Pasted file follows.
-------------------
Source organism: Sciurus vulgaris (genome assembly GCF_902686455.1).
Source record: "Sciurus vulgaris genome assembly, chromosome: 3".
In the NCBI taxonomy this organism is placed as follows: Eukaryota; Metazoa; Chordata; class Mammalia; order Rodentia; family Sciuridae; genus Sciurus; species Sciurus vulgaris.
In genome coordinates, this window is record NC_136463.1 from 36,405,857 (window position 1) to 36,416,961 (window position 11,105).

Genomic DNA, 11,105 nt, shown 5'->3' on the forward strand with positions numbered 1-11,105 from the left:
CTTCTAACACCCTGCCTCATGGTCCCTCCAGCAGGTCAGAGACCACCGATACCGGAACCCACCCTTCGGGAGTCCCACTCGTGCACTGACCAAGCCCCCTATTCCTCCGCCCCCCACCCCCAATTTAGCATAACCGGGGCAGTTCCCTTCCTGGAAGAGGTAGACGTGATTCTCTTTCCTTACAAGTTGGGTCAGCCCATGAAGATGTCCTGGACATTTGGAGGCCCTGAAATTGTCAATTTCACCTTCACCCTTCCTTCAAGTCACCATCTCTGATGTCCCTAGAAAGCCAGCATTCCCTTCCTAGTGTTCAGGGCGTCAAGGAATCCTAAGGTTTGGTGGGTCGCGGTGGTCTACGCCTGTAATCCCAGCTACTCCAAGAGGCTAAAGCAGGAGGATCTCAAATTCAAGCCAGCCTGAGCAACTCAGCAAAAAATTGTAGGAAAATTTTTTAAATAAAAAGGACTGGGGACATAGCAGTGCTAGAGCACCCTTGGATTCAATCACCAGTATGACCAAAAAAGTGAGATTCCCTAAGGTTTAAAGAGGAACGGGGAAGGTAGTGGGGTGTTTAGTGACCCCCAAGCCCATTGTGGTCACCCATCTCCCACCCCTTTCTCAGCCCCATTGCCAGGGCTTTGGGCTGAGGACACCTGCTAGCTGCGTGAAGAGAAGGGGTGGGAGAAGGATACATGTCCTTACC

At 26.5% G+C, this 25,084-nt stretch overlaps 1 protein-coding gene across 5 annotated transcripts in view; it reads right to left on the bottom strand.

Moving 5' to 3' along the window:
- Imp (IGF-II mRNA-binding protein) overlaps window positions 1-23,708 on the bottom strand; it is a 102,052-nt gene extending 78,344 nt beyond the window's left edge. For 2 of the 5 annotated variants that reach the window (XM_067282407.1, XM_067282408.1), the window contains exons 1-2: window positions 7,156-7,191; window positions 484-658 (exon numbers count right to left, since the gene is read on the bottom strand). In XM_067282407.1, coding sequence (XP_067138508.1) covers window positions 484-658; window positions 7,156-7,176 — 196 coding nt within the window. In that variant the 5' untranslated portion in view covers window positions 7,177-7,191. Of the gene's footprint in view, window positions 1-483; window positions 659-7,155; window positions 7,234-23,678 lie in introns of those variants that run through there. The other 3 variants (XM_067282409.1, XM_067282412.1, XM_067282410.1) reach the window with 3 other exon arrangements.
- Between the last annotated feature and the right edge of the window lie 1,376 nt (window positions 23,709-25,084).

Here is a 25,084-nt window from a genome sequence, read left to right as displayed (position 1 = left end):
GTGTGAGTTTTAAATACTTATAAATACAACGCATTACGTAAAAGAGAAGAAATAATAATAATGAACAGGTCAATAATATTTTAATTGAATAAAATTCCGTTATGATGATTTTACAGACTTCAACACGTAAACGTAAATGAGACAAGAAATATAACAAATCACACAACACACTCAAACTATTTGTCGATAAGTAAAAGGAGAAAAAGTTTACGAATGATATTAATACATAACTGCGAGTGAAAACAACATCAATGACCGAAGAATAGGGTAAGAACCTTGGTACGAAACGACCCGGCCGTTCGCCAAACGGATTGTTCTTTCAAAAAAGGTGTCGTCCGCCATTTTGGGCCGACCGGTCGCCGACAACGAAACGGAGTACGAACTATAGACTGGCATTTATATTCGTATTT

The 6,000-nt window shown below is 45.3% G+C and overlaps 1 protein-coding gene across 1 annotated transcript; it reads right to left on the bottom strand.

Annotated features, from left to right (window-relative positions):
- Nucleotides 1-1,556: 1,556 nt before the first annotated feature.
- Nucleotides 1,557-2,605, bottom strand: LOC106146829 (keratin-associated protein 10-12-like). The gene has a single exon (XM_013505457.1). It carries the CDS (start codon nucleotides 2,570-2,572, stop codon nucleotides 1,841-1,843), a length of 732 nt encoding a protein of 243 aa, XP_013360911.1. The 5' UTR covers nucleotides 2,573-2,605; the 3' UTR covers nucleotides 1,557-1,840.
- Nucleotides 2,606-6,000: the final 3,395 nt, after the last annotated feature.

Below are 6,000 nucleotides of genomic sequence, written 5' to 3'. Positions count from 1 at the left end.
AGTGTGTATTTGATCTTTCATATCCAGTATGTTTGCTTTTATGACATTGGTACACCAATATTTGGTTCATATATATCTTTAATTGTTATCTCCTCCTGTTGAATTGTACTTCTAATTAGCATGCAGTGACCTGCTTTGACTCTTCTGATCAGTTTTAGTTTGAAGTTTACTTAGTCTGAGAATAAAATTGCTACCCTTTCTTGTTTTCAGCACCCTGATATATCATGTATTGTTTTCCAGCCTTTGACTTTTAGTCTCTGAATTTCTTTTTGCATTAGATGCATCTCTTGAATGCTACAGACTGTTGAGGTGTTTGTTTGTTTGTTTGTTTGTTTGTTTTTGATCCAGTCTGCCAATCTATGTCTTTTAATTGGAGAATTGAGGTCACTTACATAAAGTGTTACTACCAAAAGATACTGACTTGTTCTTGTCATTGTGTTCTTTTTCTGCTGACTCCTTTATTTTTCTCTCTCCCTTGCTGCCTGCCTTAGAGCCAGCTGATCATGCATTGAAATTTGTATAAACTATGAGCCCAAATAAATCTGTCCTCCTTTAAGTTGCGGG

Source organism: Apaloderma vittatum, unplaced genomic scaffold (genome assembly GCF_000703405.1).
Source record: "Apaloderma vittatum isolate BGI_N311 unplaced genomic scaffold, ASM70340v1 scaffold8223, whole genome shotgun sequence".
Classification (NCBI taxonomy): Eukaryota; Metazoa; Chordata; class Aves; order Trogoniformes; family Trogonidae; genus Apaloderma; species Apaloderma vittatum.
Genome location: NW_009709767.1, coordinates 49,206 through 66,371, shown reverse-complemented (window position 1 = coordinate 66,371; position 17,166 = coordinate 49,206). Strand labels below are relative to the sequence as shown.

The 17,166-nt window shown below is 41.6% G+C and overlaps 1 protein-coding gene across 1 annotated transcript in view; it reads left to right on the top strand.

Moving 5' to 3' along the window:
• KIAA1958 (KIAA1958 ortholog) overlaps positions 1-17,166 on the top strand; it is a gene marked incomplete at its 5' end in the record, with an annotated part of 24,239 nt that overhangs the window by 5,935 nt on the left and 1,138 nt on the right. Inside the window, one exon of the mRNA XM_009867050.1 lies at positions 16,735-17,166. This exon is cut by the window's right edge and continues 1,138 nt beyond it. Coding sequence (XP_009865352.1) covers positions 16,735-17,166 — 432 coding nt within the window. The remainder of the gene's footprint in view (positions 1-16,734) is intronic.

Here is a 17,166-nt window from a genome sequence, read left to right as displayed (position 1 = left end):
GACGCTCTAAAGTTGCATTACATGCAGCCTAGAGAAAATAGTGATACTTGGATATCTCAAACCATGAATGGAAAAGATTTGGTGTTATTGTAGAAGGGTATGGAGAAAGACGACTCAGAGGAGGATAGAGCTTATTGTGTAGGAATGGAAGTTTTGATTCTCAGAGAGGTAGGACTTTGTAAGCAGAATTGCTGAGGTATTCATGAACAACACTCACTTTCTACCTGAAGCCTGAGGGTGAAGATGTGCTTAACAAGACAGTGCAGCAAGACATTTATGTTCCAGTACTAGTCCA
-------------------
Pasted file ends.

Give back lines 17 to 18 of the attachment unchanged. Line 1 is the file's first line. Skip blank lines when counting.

- Nucleotides 2,606-6,000: the final 3,395 nt, after the last annotated feature.

Below are 6,000 nucleotides of genomic sequence, written 5' to 3'. Positions count from 1 at the left end.